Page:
In our monthly check-in with political junkie Ken Rudin, we're covering some of the top national political stories of recent weeks, including the swearing in of a new Congress, the President holding the line on his priorities, and an ever-growing crop of presidential contender possibilities.
With summer officially here, it’s not just the weather heating up, but the political season as well. There are polls, ads, debates being scheduled, and big-name politicians coming in to support candidates. There's also already some drama, with one contender dropping out and another’s residency being questioned. We’re looking at how the U.S. Congress, Senate, and N.H. Governor races are shaping up so far.
Mara Liasson will discuss the White House and upcoming elections, as well as how changes in both political parties over the past six years have affected such key issues as the Affordable Care Act, the debt-ceiling debate, and immigration reform.
Mara Liasson – national political correspondent for NPR. She joined NPR in 1985 as a general assignment reporter, later working as a congressional correspondent, and then the White House correspondent.
In mid-March, with the sap has hardly running, November seems a lifetime away. But in the political world, eight months goes by quickly, especially for those preparing for mid-term elections. Although the filing period isn’t until June, there’s already a solid list of Republicans hoping to face the three Democratic incumbents. In the 1st Congressional District, former Congressman Frank Guinta and former UNH business school Dean Dan Innis look to go against Carol Shea Porter. In Congressional District 2, state Rep.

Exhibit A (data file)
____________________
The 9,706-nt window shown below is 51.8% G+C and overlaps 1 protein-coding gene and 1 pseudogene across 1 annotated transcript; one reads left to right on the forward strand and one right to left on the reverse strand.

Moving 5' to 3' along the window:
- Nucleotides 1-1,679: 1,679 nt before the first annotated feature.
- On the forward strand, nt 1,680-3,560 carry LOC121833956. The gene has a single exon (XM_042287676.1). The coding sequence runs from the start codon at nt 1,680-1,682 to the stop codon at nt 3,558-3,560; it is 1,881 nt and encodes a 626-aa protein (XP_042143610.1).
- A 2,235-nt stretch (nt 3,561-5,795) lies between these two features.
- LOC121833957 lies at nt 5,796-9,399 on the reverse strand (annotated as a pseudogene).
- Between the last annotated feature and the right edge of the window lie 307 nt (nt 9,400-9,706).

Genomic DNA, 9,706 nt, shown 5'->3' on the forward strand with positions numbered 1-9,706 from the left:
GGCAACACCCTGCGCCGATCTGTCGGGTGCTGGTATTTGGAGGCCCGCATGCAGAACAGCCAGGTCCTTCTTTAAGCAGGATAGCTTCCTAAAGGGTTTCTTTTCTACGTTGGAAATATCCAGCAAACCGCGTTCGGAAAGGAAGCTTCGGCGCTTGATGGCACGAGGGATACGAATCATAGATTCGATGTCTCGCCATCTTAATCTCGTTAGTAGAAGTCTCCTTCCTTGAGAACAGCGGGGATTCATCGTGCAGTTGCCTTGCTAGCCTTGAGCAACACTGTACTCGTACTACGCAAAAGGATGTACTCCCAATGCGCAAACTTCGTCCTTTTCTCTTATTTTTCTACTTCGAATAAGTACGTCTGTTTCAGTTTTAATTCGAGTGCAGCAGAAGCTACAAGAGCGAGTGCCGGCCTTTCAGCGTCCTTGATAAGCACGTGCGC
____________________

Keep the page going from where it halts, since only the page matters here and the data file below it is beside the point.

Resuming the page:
Second District Congresswoman Ann McLane Kuster was swept into office in the last election amid a storm of anti-incumbent feeling in the Granite State. In her victory speech, she promised to work in the spirit of bipartisanship.
Ever feel like the only way things get done in Washington is if there's a crisis? You're not alone. Bipartisanism is driving moderates out of the Senate according to a recent editorial from the Star Tribune. Charles Wheelan is senior lecturer at Dartmouth, and the author of several books including Naked Economics. His newest is called The Centrist Manifesto and it’s the basis for a new centrist party designed to break congressional gridlock, find consensus, and restore faith in American politics.
With a partial Government closing now in effect – some services will continue, such as the military and the mail. But others won’t- from National forests and Parks to federally-backed loans. We’ll look at the politics and the economics of this, and gauge reaction in the granite state.
The Constitution gives Congress the right to declare war and the President to wage it. Yet many presidents have taken military action, without involving lawmakers. President Obama’s recent decision to seek Congressional support for intervention in Syria has renewed debate over when and how we engage our military.
Buzz Scherr – Professor at UNH School of Law in Concord
Linda L. Fowler - Professor of Government and the Frank J. Reagan Chair in Policy Studies at Dartmouth College
New Hampshire lawmakers have reached agreement on a Congressional redistricting plan. With two incumbent Republicans in Congress, both wanted to keep their districts as GOP-leaning as possible.
Under the final plan, six towns will switch districts. Sanborton, Tilton and Campton move east from District 2 to District 1; while Deerfield, Northwood and Center Harbor will shift west to District 2.